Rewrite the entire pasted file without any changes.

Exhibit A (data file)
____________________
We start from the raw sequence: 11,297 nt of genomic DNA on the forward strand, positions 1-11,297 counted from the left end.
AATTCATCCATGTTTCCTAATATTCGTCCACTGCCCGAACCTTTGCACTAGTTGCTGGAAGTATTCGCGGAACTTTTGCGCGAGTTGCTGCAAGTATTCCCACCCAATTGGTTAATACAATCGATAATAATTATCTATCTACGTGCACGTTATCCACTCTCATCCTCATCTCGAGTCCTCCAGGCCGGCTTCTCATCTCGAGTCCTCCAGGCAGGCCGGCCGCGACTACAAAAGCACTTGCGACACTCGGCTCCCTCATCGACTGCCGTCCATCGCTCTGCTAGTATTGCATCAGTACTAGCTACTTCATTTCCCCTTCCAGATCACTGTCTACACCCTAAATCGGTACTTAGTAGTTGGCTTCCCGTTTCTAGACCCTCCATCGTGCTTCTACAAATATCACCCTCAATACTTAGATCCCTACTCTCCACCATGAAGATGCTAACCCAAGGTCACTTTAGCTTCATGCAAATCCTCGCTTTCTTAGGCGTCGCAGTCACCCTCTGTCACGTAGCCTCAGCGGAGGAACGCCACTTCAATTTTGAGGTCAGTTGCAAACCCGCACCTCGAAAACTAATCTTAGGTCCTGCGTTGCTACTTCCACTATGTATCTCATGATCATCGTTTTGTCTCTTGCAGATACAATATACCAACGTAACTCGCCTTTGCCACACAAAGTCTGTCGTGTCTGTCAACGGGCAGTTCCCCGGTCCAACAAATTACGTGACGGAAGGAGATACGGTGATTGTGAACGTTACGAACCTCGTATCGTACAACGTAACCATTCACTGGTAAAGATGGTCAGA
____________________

We start from the raw sequence: 11,297 nt of genomic DNA on the forward strand, positions 1-11,297 counted from the left end.
AATTCATCCATGTTTCCTAATATTCGTCCACTGCCCGAACCTTTGCACTAGTTGCTGGAAGTATTCGCGGAACTTTTGCGCGAGTTGCTGCAAGTATTCCCACCCAATTGGTTAATACAATCGATAATAATTATCTATCTACGTGCACGTTATCCACTCTCATCCTCATCTCGAGTCCTCCAGGCCGGCTTCTCATCTCGAGTCCTCCAGGCAGGCCGGCCGCGACTACAAAAGCACTTGCGACACTCGGCTCCCTCATCGACTGCCGTCCATCGCTCTGCTAGTATTGCATCAGTACTAGCTACTTCATTTCCCCTTCCAGATCACTGTCTACACCCTAAATCGGTACTTAGTAGTTGGCTTCCCGTTTCTAGACCCTCCATCGTGCTTCTACAAATATCACCCTCAATACTTAGATCCCTACTCTCCACCATGAAGATGCTAACCCAAGGTCACTTTAGCTTCATGCAAATCCTCGCTTTCTTAGGCGTCGCAGTCACCCTCTGTCACGTAGCCTCAGCGGAGGAACGCCACTTCAATTTTGAGGTCAGTTGCAAACCCGCACCTCGAAAACTAATCTTAGGTCCTGCGTTGCTACTTCCACTATGTATCTCATGATCATCGTTTTGTCTCTTGCAGATACAATATACCAACGTAACTCGCCTTTGCCACACAAAGTCTGTCGTGTCTGTCAACGGGCAGTTCCCCGGTCCAACAAATTACGTGACGGAAGGAGATACGGTGATTGTGAACGTTACGAACCTCGTATCGTACAACGTAACCATTCACTGGTAAAGATGGTCAGA